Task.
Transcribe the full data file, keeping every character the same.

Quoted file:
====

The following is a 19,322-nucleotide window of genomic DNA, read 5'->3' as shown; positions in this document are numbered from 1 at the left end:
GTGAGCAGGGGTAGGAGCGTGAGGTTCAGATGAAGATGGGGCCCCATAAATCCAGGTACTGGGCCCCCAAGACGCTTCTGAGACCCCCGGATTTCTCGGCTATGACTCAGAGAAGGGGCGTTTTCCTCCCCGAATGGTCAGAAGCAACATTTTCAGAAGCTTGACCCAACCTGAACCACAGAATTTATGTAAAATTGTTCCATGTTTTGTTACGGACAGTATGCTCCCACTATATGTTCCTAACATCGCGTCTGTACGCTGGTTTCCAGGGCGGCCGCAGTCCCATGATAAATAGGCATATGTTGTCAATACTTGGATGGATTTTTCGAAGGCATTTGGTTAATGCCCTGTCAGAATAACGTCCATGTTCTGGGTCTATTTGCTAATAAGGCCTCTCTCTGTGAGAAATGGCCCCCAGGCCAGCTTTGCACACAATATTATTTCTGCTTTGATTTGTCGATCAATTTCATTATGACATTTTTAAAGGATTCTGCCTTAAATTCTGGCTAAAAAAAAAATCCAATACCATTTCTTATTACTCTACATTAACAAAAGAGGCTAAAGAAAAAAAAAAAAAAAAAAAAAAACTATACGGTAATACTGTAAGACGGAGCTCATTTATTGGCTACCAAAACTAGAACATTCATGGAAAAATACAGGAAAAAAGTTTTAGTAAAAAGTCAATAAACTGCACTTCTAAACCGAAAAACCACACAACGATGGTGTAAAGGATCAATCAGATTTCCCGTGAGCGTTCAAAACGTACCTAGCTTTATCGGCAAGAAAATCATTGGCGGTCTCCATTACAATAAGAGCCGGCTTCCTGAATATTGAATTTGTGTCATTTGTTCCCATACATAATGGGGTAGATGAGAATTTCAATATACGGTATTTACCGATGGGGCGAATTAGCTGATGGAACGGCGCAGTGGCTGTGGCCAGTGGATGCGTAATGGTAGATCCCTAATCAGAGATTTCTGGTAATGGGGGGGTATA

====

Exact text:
The following is a 19,322-nucleotide window of genomic DNA, read 5'->3' as shown; positions in this document are numbered from 1 at the left end:
GTGAGCAGGGGTAGGAGCGTGAGGTTCAGATGAAGATGGGGCCCCATAAATCCAGGTACTGGGCCCCCAAGACGCTTCTGAGACCCCCGGATTTCTCGGCTATGACTCAGAGAAGGGGCGTTTTCCTCCCCGAATGGTCAGAAGCAACATTTTCAGAAGCTTGACCCAACCTGAACCACAGAATTTATGTAAAATTGTTCCATGTTTTGTTACGGACAGTATGCTCCCACTATATGTTCCTAACATCGCGTCTGTACGCTGGTTTCCAGGGCGGCCGCAGTCCCATGATAAATAGGCATATGTTGTCAATACTTGGATGGATTTTTCGAAGGCATTTGGTTAATGCCCTGTCAGAATAACGTCCATGTTCTGGGTCTATTTGCTAATAAGGCCTCTCTCTGTGAGAAATGGCCCCCAGGCCAGCTTTGCACACAATATTATTTCTGCTTTGATTTGTCGATCAATTTCATTATGACATTTTTAAAGGATTCTGCCTTAAATTCTGGCTAAAAAAAAAATCCAATACCATTTCTTATTACTCTACATTAACAAAAGAGGCTAAAGAAAAAAAAAAAAAAAAAAAAAAACTATACGGTAATACTGTAAGACGGAGCTCATTTATTGGCTACCAAAACTAGAACATTCATGGAAAAATACAGGAAAAAAGTTTTAGTAAAAAGTCAATAAACTGCACTTCTAAACCGAAAAACCACACAACGATGGTGTAAAGGATCAATCAGATTTCCCGTGAGCGTTCAAAACGTACCTAGCTTTATCGGCAAGAAAATCATTGGCGGTCTCCATTACAATAAGAGCCGGCTTCCTGAATATTGAATTTGTGTCATTTGTTCCCATACATAATGGGGTAGATGAGAATTTCAATATACGGTATTTACCGATGGGGCGAATTAGCTGATGGAACGGCGCAGTGGCTGTGGCCAGTGGATGCGTAATGGTAGATCCCTAATCAGAGATTTCTGGTAATGGGGGGGTATA